Embodiments of the present invention can take the form of an entirely hardware embodiment, an entirely software embodiment or an embodiment including both hardware and software elements. In a preferred embodiment, the present invention is implemented in software, which includes but is not limited to firmware, resident software, microcode, etc.

Furthermore, the invention can take the form of a computer program product accessible from a computer-usable or computer-readable medium providing program code for use by or in connection with a computer or any instruction execution system. For the purposes of this description, a computer-usable or computer readable medium can be any apparatus that may include, store, communicate, propagate, or transport the program for use by or in connection with the instruction execution system, apparatus, or device. The medium can be an electronic, magnetic, optical, electromagnetic, infrared, or semiconductor system (or apparatus or device) or a propagation medium. Examples of a computer-readable medium include a semiconductor or solid state memory, magnetic tape, a removable computer diskette, a random access memory (RAM), a read-only memory (ROM), a rigid magnetic disk and an optical disk. Current examples of optical disks include compact disk-read only memory (CD-ROM), compact disk-read/write (CD-R/W) and DVD.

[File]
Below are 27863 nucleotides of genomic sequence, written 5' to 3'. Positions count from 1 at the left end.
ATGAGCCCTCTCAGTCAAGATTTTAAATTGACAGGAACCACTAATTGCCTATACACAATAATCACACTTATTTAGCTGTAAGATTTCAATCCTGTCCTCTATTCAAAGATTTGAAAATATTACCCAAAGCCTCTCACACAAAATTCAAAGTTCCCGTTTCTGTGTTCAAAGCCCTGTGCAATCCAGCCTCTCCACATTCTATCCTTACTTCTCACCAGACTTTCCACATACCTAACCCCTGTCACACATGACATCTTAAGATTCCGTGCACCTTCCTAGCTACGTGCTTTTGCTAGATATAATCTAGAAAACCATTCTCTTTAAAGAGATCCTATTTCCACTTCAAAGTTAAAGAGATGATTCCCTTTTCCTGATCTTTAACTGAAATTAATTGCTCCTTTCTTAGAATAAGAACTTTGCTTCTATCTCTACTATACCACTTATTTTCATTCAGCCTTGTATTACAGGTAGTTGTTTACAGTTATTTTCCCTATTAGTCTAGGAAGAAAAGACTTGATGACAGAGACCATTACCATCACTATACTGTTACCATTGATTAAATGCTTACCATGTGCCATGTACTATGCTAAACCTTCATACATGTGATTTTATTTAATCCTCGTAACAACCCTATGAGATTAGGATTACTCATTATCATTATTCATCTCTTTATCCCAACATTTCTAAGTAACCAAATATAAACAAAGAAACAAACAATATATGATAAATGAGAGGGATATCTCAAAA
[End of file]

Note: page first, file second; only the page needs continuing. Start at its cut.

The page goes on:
A data processing system suitable for storing and/or executing program code may include at least one processor coupled directly or indirectly to memory elements through a system bus. The memory elements may include local memory employed during actual execution of the program code, bulk storage, and cache memories which provide temporary storage of at least some program code to reduce the number of times code is retrieved from bulk storage during execution. Input/output or I/O devices (including but not limited to keyboards, displays, pointing devices, etc.) may be coupled to the system either directly or through intervening I/O controllers.